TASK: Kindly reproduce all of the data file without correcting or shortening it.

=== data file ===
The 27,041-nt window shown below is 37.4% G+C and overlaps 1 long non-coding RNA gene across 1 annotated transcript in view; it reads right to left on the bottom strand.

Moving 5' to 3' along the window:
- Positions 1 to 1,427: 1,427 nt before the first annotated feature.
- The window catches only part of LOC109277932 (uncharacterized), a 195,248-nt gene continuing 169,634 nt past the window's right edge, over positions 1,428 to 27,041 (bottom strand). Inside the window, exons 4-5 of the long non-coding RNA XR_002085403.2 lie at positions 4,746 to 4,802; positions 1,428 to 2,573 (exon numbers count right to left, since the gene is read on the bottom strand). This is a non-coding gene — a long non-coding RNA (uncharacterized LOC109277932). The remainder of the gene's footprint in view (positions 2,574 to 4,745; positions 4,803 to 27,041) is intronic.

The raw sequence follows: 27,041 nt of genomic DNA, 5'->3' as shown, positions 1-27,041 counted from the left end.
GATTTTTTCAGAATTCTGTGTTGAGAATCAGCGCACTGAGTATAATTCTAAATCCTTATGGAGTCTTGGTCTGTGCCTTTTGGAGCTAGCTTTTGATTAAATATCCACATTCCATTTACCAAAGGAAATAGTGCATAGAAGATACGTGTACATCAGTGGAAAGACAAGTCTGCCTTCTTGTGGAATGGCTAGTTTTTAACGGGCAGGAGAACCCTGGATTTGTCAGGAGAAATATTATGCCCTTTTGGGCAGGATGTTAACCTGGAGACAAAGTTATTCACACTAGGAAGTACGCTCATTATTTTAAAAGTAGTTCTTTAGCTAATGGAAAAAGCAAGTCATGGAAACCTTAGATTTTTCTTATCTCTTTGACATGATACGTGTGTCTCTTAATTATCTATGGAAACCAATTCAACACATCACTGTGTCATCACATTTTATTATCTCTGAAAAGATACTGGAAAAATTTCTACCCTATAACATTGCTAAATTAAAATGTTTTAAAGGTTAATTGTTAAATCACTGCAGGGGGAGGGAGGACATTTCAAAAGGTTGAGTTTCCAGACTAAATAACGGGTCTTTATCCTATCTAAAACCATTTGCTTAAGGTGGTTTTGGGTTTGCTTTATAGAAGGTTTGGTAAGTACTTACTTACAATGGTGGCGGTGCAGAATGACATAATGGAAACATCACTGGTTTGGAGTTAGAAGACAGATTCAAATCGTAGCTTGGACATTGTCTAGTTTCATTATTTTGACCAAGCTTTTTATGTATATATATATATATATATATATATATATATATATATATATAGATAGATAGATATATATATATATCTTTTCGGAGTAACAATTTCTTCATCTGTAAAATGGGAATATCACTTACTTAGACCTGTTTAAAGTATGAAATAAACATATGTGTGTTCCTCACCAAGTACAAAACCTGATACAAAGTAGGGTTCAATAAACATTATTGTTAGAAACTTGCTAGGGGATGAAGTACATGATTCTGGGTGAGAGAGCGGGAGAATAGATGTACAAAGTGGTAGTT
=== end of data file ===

The 27,041-nt window shown below is 37.4% G+C and overlaps 1 long non-coding RNA gene across 1 annotated transcript in view; it reads right to left on the bottom strand.

Moving 5' to 3' along the window:
- Positions 1 to 1,427: 1,427 nt before the first annotated feature.
- The window catches only part of LOC109277932 (uncharacterized), a 195,248-nt gene continuing 169,634 nt past the window's right edge, over positions 1,428 to 27,041 (bottom strand). Inside the window, exons 4-5 of the long non-coding RNA XR_002085403.2 lie at positions 4,746 to 4,802; positions 1,428 to 2,573 (exon numbers count right to left, since the gene is read on the bottom strand). This is a non-coding gene — a long non-coding RNA (uncharacterized LOC109277932). The remainder of the gene's footprint in view (positions 2,574 to 4,745; positions 4,803 to 27,041) is intronic.

The raw sequence follows: 27,041 nt of genomic DNA, 5'->3' as shown, positions 1-27,041 counted from the left end.
GATTTTTTCAGAATTCTGTGTTGAGAATCAGCGCACTGAGTATAATTCTAAATCCTTATGGAGTCTTGGTCTGTGCCTTTTGGAGCTAGCTTTTGATTAAATATCCACATTCCATTTACCAAAGGAAATAGTGCATAGAAGATACGTGTACATCAGTGGAAAGACAAGTCTGCCTTCTTGTGGAATGGCTAGTTTTTAACGGGCAGGAGAACCCTGGATTTGTCAGGAGAAATATTATGCCCTTTTGGGCAGGATGTTAACCTGGAGACAAAGTTATTCACACTAGGAAGTACGCTCATTATTTTAAAAGTAGTTCTTTAGCTAATGGAAAAAGCAAGTCATGGAAACCTTAGATTTTTCTTATCTCTTTGACATGATACGTGTGTCTCTTAATTATCTATGGAAACCAATTCAACACATCACTGTGTCATCACATTTTATTATCTCTGAAAAGATACTGGAAAAATTTCTACCCTATAACATTGCTAAATTAAAATGTTTTAAAGGTTAATTGTTAAATCACTGCAGGGGGAGGGAGGACATTTCAAAAGGTTGAGTTTCCAGACTAAATAACGGGTCTTTATCCTATCTAAAACCATTTGCTTAAGGTGGTTTTGGGTTTGCTTTATAGAAGGTTTGGTAAGTACTTACTTACAATGGTGGCGGTGCAGAATGACATAATGGAAACATCACTGGTTTGGAGTTAGAAGACAGATTCAAATCGTAGCTTGGACATTGTCTAGTTTCATTATTTTGACCAAGCTTTTTATGTATATATATATATATATATATATATATATATATATATATATAGATAGATAGATATATATATATATCTTTTCGGAGTAACAATTTCTTCATCTGTAAAATGGGAATATCACTTACTTAGACCTGTTTAAAGTATGAAATAAACATATGTGTGTTCCTCACCAAGTACAAAACCTGATACAAAGTAGGGTTCAATAAACATTATTGTTAGAAACTTGCTAGGGGATGAAGTACATGATTCTGGGTGAGAGAGCGGGAGAATAGATGTACAAAGTGGTAGTT